During the development phase we've been quite open about our work because nobody else has an interest in keeping things quiet. We expect that dynamic to change when we start having meetings with fleet owners and negotiating demonstration tests. Potential customers won't want to be identified until they're ready to make a purchase decision and even then they'll want to tightly control the information flow. While we hope some will be willing to share their historical operating data, we know others will only be willing to tell us about the results they got using our hardware. When our business dynamic changes and we start dealing with potential customers or new component vendors who want to keep a tighter lid on the flow of information, we will meet their expectations because the customer and the supplier are always right.

    When the work is finished we expect both tractors to offer fuel economy in the 9.0 to 9.4 mpg range because the Cummins diesel only burns 6.8 gallons of fuel per hour. The big question will be the maximum weight we can effectively haul. We remain confident that the most common GCWRs in the 55,000 to 70,000 pound range will not present any big issues but we may not get all the way to 80,000 pounds without losing top-end cruising speed. We should know for sure within a couple weeks.

    Disclosure: I am long AXPW.

    Stocks: AXPW
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Comments (34)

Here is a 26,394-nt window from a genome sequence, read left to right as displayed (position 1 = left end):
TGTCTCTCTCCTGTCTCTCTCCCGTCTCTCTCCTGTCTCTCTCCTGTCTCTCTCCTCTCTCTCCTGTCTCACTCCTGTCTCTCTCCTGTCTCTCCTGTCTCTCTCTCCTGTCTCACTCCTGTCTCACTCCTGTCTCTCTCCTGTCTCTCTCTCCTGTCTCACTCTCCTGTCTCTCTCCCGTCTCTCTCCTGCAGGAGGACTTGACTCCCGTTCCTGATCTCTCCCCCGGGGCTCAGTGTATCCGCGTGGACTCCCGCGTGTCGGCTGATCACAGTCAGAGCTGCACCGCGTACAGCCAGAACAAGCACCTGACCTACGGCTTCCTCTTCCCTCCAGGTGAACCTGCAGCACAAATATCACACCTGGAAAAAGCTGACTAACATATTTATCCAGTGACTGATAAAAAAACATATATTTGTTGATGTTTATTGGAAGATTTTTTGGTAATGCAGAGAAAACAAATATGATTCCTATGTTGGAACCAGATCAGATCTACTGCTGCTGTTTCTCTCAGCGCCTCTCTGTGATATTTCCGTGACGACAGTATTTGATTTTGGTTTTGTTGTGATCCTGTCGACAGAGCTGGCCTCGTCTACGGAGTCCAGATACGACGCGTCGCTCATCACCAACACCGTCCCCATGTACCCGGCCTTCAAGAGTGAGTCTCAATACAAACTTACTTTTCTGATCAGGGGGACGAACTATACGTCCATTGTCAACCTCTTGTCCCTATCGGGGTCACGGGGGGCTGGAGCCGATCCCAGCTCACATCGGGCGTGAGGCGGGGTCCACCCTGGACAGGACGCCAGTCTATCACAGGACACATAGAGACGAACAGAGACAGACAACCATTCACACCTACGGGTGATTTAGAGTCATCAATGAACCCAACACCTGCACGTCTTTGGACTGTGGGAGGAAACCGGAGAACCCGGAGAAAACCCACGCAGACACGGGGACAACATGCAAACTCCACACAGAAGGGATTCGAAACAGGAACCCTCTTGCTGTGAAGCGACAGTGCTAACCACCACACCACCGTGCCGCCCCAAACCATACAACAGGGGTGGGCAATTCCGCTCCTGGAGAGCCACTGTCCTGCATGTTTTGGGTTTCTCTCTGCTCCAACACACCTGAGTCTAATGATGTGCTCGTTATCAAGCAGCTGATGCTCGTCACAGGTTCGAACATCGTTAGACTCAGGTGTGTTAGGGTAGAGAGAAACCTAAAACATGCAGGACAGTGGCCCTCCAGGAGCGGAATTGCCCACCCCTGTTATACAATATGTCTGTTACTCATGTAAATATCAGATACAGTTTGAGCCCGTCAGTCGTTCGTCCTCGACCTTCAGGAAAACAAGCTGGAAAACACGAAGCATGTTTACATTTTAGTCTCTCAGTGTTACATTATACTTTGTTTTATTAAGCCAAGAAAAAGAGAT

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  • carlosgaviria
    , contributor
    Comments (797) | Send Message
     
    Buenos dias!!

     

    Muchas gracias, saludos-Carlos
    15 Apr, 07:56 AM Reply Like
  • jveal
    , contributor
    Comments (656) | Send Message
     
    Thanks for the update John!
    15 Apr, 08:02 AM Reply Like
  • wajo
    , contributor
    Comments (7) | Send Message
     
    Thanx John.
    15 Apr, 08:07 AM Reply Like
  • greentongue
    , contributor
    Comments (808) | Send Message
     
    "the opportunity to have this truck running hub to hub in the FedEx distribution system"
    Good that is still allowed to be mentioned before the NDAs.
    Everything takes so much longer than hoped but the goal is worth the effort.
    15 Apr, 08:26 AM Reply Like
  • John Petersen
    , contributor
    Comments (30024) | Send Message
     
    Author’s reply » We bought the day cab from a small fleet operator that hauls freight for a single client - FedEx. Part of the deal was that the seller would get testing priority for both the day cab and the sleeper. We don't have a relationship with FedEx so we don't have an NDA with them either. If a relationship develops, we may become subject to restrictions that we don't currently face.

     

    Research and development projects always take longer and cost more than you originally expect. It's just the nature of the beast. The only relevant question is "Are we closer to our goal today than we were last week, last month and last year?" As long as the answer is yes there's nothing to complain about.
    15 Apr, 08:39 AM Reply Like
  • User 7369811
    , contributor
    Comments (132) | Send Message
     
    So that would be the FedEx Ground division, correct? They use contractors with contracts that restrict them to doing business only with FedEx.
    15 Apr, 11:11 AM Reply Like
  • John Petersen
    , contributor
    Comments (30024) | Send Message
     
    Author’s reply » AFAIK that's the way the system works.
    15 Apr, 11:25 AM Reply Like
  • Edmund Metcalfe
    , contributor
    Comments (1509) | Send Message
     
    Is it not possible to find some compromise rear end that will bring the drive motor to a point between the 2800 and the 1800 rpm? That is quite a change and it may be you won't have to give up those other things you mention.

     

    Best wishes for success!
    15 Apr, 09:09 AM Reply Like
  • John Petersen
    , contributor
    Comments (30024) | Send Message